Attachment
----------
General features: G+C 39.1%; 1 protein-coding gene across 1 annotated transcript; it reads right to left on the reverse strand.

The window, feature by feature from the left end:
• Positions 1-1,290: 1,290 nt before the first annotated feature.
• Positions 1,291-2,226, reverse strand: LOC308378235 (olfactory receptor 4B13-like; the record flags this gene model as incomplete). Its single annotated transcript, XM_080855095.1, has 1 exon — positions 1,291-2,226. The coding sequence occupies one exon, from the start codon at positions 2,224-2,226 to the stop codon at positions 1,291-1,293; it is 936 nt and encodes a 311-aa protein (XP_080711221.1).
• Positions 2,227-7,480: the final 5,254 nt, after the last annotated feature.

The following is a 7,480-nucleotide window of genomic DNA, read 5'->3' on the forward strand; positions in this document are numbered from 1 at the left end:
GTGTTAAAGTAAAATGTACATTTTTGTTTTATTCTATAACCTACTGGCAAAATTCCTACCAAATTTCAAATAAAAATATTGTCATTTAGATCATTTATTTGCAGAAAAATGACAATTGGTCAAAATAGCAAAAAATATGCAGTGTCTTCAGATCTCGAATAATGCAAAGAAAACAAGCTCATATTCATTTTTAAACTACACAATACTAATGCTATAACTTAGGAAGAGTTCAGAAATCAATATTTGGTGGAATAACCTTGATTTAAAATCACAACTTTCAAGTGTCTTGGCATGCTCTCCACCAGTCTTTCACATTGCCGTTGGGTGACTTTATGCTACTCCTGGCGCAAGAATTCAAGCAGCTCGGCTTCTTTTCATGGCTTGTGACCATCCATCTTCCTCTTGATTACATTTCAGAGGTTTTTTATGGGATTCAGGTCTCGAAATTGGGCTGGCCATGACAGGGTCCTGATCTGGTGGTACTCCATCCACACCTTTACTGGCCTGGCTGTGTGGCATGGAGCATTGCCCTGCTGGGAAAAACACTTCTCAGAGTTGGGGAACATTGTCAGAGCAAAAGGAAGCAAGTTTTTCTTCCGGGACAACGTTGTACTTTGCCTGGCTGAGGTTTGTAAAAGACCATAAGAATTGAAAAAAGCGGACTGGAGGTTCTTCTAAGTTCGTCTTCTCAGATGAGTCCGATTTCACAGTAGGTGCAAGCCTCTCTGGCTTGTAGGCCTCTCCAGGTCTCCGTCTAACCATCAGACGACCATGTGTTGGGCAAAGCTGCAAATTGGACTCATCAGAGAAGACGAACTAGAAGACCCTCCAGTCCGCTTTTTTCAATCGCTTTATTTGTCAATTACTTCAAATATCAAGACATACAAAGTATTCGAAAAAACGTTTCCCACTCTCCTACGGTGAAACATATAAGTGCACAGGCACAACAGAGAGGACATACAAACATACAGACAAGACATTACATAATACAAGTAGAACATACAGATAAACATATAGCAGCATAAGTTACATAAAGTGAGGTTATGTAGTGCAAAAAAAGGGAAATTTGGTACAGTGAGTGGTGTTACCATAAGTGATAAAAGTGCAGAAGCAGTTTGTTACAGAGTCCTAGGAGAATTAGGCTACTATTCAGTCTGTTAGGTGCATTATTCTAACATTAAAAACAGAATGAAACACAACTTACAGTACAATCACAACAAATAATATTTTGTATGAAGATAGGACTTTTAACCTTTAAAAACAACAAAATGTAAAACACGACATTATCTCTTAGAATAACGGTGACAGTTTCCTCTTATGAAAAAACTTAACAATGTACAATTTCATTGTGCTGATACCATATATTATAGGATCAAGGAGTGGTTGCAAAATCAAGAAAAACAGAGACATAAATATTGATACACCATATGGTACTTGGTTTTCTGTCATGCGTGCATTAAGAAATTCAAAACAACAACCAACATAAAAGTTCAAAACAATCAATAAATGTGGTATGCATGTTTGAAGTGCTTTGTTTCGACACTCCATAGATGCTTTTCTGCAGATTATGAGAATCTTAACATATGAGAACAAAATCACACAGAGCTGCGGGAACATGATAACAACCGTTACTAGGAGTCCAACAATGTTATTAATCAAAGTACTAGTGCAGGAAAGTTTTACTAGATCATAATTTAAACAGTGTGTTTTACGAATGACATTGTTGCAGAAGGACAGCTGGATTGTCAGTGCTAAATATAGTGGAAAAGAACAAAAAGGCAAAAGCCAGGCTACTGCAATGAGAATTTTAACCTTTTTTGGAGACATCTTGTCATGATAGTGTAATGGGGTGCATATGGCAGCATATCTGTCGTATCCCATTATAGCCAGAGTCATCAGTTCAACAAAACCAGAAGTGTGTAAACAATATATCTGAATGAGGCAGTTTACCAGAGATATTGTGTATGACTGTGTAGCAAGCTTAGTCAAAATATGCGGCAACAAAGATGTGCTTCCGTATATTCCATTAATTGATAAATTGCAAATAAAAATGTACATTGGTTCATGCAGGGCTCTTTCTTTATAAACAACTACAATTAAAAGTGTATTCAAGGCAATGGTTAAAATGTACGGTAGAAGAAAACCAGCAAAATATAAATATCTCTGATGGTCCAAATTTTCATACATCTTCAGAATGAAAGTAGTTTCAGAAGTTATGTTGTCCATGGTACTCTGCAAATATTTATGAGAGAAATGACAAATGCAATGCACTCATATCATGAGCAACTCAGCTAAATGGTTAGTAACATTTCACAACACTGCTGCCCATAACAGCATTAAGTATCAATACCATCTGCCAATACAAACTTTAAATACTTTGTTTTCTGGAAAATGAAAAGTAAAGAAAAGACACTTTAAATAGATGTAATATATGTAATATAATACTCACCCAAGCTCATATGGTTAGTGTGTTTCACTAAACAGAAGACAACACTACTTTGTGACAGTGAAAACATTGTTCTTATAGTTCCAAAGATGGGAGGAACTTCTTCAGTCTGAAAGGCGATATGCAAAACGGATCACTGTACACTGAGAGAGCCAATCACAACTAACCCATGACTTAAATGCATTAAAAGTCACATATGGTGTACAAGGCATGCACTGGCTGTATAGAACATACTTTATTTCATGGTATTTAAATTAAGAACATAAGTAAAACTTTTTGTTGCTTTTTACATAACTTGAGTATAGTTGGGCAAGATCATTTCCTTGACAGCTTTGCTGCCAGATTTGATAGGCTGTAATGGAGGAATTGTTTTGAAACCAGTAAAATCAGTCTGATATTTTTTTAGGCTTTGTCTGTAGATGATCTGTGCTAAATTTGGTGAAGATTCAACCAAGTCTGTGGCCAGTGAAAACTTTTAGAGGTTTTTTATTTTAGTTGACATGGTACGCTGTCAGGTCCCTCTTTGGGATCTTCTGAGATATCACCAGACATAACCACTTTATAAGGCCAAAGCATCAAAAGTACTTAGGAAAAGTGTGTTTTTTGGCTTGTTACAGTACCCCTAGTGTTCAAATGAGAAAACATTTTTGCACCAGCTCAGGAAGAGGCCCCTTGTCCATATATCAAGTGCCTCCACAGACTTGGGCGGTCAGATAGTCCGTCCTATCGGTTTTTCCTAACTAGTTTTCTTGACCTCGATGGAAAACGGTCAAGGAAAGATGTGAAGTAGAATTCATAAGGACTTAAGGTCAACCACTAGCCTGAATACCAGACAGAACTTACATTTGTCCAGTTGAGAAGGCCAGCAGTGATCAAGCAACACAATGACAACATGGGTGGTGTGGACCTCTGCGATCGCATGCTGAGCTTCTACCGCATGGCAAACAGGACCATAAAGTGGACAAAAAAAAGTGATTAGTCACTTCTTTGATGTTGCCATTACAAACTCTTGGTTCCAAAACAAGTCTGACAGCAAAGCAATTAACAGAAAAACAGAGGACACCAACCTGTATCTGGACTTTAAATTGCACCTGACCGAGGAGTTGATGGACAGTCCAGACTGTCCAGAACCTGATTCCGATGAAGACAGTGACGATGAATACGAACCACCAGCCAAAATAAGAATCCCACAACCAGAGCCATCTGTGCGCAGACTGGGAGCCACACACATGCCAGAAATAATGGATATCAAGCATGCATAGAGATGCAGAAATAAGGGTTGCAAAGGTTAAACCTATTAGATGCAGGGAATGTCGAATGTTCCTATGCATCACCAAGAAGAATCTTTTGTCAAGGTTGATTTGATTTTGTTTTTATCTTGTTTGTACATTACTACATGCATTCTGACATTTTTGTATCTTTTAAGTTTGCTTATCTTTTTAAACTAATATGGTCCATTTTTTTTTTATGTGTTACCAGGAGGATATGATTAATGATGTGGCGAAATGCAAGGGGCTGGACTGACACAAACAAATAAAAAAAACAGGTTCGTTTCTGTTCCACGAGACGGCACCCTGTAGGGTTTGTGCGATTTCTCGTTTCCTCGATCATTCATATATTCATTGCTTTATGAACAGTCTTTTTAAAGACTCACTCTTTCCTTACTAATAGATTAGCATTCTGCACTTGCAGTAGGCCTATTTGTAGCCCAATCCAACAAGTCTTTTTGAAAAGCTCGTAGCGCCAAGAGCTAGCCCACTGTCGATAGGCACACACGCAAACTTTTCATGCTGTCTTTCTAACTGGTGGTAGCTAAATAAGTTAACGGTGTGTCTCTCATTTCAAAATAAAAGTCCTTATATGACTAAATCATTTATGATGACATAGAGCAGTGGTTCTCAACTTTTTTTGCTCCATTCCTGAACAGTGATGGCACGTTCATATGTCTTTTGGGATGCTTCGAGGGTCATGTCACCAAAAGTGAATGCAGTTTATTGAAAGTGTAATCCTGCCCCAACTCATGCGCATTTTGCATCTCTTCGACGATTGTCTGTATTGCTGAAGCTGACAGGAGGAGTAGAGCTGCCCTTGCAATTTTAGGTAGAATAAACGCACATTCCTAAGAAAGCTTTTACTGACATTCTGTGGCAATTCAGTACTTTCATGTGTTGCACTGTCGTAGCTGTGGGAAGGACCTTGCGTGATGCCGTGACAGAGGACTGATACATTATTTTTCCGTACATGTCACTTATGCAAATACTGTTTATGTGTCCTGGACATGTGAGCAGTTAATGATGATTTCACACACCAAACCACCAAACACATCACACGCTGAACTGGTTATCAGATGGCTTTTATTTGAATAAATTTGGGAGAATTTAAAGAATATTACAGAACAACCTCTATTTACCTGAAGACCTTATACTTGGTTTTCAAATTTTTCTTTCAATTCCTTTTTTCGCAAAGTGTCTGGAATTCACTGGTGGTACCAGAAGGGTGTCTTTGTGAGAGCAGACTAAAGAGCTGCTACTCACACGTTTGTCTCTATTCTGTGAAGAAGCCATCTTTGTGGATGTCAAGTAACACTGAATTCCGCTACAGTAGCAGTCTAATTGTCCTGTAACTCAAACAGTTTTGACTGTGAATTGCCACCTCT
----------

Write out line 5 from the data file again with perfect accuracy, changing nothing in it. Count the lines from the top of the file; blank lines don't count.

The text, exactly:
• Positions 2,227-7,480: the final 5,254 nt, after the last annotated feature.